Apple came out with Siri and Apple Maps, partly so they could share in all the information collection that's going on.
 
Combined with all the iTunes info (address, credit, media and app sales) they have on most people, they're then able to sell highly targeted ad slots (just like Google) via their iAds business.
 

Quote:

Originally Posted by dasanman69 View Post

All recent statistics show that iOS devices get used more than Android so that isn't a concern for Apple or at least not yet.

 

Since most of those statistics from from ad brokers, all they really prove is that more ads from that broker are seen by iOS users in total.  Which is their entire point in releasing what's really an ad for their brokerage.
 
The total, btw, includes iPads and iPod touch.   If you read their reports closer, they always state that phone usage is even.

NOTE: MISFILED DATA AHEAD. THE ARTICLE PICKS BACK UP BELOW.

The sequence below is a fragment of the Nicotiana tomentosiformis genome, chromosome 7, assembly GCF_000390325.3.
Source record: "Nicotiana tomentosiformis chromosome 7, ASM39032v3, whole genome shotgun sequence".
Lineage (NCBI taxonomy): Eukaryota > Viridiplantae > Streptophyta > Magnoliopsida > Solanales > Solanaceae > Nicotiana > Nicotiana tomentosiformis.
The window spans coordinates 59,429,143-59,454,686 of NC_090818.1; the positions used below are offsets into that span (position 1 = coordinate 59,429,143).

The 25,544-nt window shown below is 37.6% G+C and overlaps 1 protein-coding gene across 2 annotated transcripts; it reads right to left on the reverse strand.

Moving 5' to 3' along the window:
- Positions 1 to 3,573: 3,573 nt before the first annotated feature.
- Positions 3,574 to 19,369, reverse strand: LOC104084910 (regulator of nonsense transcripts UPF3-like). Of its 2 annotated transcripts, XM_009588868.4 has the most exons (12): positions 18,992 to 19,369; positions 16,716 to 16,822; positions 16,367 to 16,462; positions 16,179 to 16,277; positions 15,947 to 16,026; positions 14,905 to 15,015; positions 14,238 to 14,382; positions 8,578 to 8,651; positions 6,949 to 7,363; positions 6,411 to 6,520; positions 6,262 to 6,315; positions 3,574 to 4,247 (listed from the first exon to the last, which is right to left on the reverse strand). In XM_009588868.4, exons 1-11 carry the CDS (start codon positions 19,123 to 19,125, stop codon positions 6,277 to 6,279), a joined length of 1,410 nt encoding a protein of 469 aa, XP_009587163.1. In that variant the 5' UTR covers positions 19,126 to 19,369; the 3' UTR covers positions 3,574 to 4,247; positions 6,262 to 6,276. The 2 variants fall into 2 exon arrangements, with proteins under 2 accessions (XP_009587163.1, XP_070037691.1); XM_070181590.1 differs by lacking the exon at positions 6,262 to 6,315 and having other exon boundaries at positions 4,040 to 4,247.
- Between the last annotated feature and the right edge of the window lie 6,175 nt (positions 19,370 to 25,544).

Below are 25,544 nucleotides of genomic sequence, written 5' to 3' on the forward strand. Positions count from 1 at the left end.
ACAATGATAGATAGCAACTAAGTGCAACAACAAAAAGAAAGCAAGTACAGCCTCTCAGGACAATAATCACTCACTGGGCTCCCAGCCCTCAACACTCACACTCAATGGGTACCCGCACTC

The first one is mislabeled.   The others never happened, as far as I can tell.

 

This is not to say that Android wouldn't make a good base for a feature phone, but once they get that far in the design, I think the carriers go hey we want them to use data :-)

post #64 of 119
Quote:
Originally Posted by Gatorguy View Post

For the foil-hat crowd another recent change to all the smartphone OS's, including iOS, raises questions about how much access goverments have to our communication devices.

http://www.techdevicereviews.org/technology-news/new-apple-ios-6-gives-government-back-door-access-to-control-your-iphone

 

Are you suggesting that Android OEMs and Google aren't complying with the law and doing this too? Just wondering because of your emphasis on Apple, and lack of mention of Android. I mean, I know Google often doesn't comply with the law, but I doubt they've stopped Android phones from complying in this instance.